Study reveals that significant numbers of renting families in England are living in squalid conditions

A recent study of the private rental sector in England has shown that the number of households bringing up children under the age of four in substandard conditions, including damp walls, vermin infestations and broken heating, has risen by around 75,000 since 2007.

There are now around 4.8 million rented homes in the UK, a figure that has doubled since 2000. In 2016/17, half of new households were private renters, which is the twice the number that became owner-occupiers in the same period. In total, 1.2 million rental homes fail to meet the decent homes standard. A ‘decent home’ is one that is free from health and safety hazards, is in a reasonable state of repair, has reasonably modern facilities, can be heated and has reasonable insulation.

Co-author of the report, Julie Rugg, a senior research fellow at the University of York’s Centre for Housing Policy, says “There is a disproportionately high percentage of households with babies and infants living in the private rented sector and there is a particular concern for the longer-term health consequences of living in damp, mouldy property with poor thermal comfort…Declining home ownership and a shortage of social rented homes have led to a surge in the number of people privately renting, particularly families with young children,” said Rugg. “Unfortunately, in its current form, the private rental market isn’t providing a suitable alternative. We need to see a fundamental rethink of the role that private renting plays in our housing market.”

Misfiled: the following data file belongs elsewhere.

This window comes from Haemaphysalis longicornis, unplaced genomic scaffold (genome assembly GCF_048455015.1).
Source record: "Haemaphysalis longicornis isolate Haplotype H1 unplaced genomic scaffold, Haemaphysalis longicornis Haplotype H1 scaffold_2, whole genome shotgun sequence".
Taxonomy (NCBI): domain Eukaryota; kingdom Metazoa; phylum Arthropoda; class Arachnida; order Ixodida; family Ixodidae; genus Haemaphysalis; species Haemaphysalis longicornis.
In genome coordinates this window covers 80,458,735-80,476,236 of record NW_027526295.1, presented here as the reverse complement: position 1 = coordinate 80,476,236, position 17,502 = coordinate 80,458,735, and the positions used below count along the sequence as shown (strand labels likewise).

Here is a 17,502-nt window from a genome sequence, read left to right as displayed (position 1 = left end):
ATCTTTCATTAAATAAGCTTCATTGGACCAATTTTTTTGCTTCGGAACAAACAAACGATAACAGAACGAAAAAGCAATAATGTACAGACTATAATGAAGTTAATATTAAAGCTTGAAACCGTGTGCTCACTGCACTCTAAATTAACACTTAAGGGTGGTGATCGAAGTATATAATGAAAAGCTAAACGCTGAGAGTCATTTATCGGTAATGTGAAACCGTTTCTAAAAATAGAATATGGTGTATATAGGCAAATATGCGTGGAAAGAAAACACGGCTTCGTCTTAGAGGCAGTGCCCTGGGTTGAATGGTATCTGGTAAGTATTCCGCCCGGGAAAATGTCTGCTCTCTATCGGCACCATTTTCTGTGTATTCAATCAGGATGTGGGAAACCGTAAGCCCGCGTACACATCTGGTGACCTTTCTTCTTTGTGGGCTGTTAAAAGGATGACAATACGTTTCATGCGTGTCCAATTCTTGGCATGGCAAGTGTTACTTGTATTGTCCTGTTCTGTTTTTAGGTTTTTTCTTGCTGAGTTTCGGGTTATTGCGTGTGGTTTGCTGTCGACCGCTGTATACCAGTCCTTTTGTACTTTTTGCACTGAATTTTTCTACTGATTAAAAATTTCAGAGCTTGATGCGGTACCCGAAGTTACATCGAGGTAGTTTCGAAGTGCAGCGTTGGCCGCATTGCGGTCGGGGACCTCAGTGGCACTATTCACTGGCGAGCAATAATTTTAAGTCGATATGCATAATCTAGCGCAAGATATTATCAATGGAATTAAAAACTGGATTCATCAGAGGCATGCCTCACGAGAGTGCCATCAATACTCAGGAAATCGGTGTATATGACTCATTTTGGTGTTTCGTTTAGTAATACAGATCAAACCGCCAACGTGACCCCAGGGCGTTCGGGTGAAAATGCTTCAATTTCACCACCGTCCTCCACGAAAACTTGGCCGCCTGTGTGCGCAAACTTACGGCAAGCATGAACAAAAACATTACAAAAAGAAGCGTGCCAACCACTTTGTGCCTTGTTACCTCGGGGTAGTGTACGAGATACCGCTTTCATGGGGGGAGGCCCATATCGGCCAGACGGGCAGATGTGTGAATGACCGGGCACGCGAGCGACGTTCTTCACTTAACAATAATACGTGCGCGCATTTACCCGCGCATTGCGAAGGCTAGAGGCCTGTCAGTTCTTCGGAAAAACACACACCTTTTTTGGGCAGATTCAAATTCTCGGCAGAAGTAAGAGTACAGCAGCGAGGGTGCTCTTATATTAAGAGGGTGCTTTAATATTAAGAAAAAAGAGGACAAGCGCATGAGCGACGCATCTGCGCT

There is increasing pressure on the government to introduce tougher regulations for private landlords, as less and less social housing is available to vulnerable people, many are now left with no option but to rent privately. John Healey, the shadow housing secretary recently said. “Nearly 5 million households now rent their home from a private landlord, but you have fewer rights renting a flat than you do buying a fridge freezer”.

If you live in a rented home that has fallen into disrepair and your landlord does not seem to be taking your complaints seriously, you may be able to make a claim against them to ensure the repairs are carried out. In some cases, additional compensation can also be claimed, especially if anyone in your household has suffered illness or injury because of the condition of the property. Contact CEL Solicitors for a free claim assessment and to discuss your options, on 0808 273 0900 or 0203 925 4551.